Sleep and Sleeping with Chronic Fatigue Syndrome
What is sleep and why do we need it?
Sleep is the term used to describe the bodies rest cycle. It is a naturally recurring state where our senses and motor activity are almost completely put on pause. During sleep we are completely or partially unconscious and all of the muscles we can control, the voluntary ones, are switched off.
Sleep is a pretty mysterious thing even to the greatest doctors and scientists in the world. William Dement, the founder of Stanford University’s Sleep Research Center, famously stated that “As far as I know, the only reason we need to sleep that is really, really solid is because we get sleepy.” Why we actually need it is often debated but it is a fact that we can’t live without it, and that if we don’t get enough it can make us very unwell!
While scientists are unsure of why we need it, it is perfectly clear what actually happens when we sleep. Sleep helps the body to grow and conserve energy. While we sleep the immune, nervous, skeletal and muscular systems rejuvenate and grow. Sleep is also directly linked with memory and our ability to learn and remember things we have been taught or experienced.
How much sleep do we need?
How much sleep we need really depends on things such as age, lifestyle, routine and our general state of health. There is no exact magical amount of sleep that each person needs to be healthy and happy but scientists estimate that the following are reasonably good guides of how much sleep each age group needs:
Amount of sleep needed
Newborn (0 – 2 months)
12 – 18 hours
Infant (3 – 11 months)
14 – 15 hours
Toddler (1 – 3 years)
12 – 14 hours
Child (3 – 5 years)
11 – 13 hours
School-age Children (5 – 10 years)
10 – 11 hours
Teenager (10 – 17 years)
8.5 to 9.25 hours
7 to 9 hours
What happens when we don’t get enough sleep?
Not getting enough sleep can seriously negatively affect a person’s life in many ways. There are the obvious consequences such as fatigue, feeling sleepy during the day, clumsiness and a shorter attention span. But these are far from being the only problems that come from not getting enough sleep, other well recognized and recorded consequences of a lack of sleep include:
Weight loss or gain
Full body, and specifically hand tremors
Sensitivity to cold
A general feeling of anxiety and unease
Nystagmus (rapid involuntary eye movements)
Temper tantrums (in children)
Black under eye circles
And this is far from being the end of the line, long term sleep deprivation leads to an increased risk of developing serious health problems such as:
Increased blood pressure
Increased stress hormone levels
Increased risk of diabetes
Increased risk of fibromyalgia
M.E/Chronic Fatigue Syndrome and Sleep
A major factor, which leads to the extreme lack of energy people who suffer from M.E/CFS experience, is a lack of good quality sleep. When I was suffering with chronic fatigue I developed insomnia. Insomnia is basically the term used to describe difficulty falling asleep and staying asleep. The problem was that while I was the most tired I had ever been, I still had extreme trouble falling asleep. I couldn’t get what my body needed most!
Many things cause insomnia such as psychological stress, a poor sleep environment, an inconsistent sleep schedule or over stimulation physically or mentally right before bedtime. Often the suggested remedy for insomnia is daily exercise. But when I was suffering with chronic fatigue Syndrome, exercise wasn’t something I could simply hop up and do! Sometimes to start with staying awake throughout the day is enough, increasing to daily activities around the house, to then building into formal safe exercise like stretching, low intensity body weight movement and gentle walks etc. BE careful though – DO NOT OVERDO IT.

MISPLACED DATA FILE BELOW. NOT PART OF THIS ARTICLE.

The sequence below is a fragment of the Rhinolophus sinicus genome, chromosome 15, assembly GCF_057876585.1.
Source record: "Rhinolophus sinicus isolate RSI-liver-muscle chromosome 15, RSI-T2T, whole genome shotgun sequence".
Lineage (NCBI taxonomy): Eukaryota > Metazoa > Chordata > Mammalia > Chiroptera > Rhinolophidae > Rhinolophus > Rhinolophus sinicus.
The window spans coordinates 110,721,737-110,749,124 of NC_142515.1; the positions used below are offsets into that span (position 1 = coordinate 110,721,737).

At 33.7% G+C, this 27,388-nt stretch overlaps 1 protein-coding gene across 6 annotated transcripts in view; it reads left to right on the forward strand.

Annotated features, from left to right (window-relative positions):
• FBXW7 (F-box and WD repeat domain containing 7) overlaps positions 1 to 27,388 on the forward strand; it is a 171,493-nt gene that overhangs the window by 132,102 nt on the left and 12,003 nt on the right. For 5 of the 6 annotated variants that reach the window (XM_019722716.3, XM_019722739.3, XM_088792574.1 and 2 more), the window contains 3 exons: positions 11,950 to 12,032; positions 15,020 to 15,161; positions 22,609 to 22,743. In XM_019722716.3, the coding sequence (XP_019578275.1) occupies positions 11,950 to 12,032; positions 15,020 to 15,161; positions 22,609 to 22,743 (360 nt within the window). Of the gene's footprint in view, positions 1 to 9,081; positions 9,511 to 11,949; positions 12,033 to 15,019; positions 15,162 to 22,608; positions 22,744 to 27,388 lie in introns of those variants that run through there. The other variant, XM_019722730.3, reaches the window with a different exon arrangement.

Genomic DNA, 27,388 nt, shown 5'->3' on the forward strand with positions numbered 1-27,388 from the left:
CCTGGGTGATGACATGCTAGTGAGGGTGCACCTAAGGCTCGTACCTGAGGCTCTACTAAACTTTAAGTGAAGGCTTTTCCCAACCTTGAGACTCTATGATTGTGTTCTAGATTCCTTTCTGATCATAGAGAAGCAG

When you suffer from chronic fatigue getting enough sleep is going to be one of the most foundational stepping-stones to building up your energy levels. Clearly people really need sleep to survive and thrive! Managing your chronic fatigue is going to involve looking at your sleeping patterns and making sure you are able to get enough sleep. In order to fix your sleeping patterns it is really important to understand why you are either unable to sleep or sleeping too much, as finding the balance will help you with your overall health.
5 ways you can improve your sleep
Getting up at a regular time – be realistic and don’t hit that snooze button. The first two weeks is the hardest
No Midday nap – reduce napping as much as possible as this tricks the body into thinking it doesn’t need to sleep at night. You will lay there counting sheep and not falling asleep.
Reduce caffeine and sugar by the afternoon. Eating a clean slow release diet is better than fast food any day of the week. Your body will thank you.
Movement – Sometimes we exercise our brains more than our bodies. We were born on this physical earth to be physical – movement – can be as simple as daily tasks, gentle stretching, a walk or more depending on or health and fitness levels. Do what you can manage and not over do it 🙂
Relax and let go of stress – You are probably sitting here thinking yeah that’s me. I cant stop thinking at night. Write down whatever is stressing you out, your thoughts. Write down a solution to it as best as you can deal with it. And let it be for the night. You will deal with it when you are more awake and have more energy tomorrow. Put on some relaxing music and take a few deep breathes.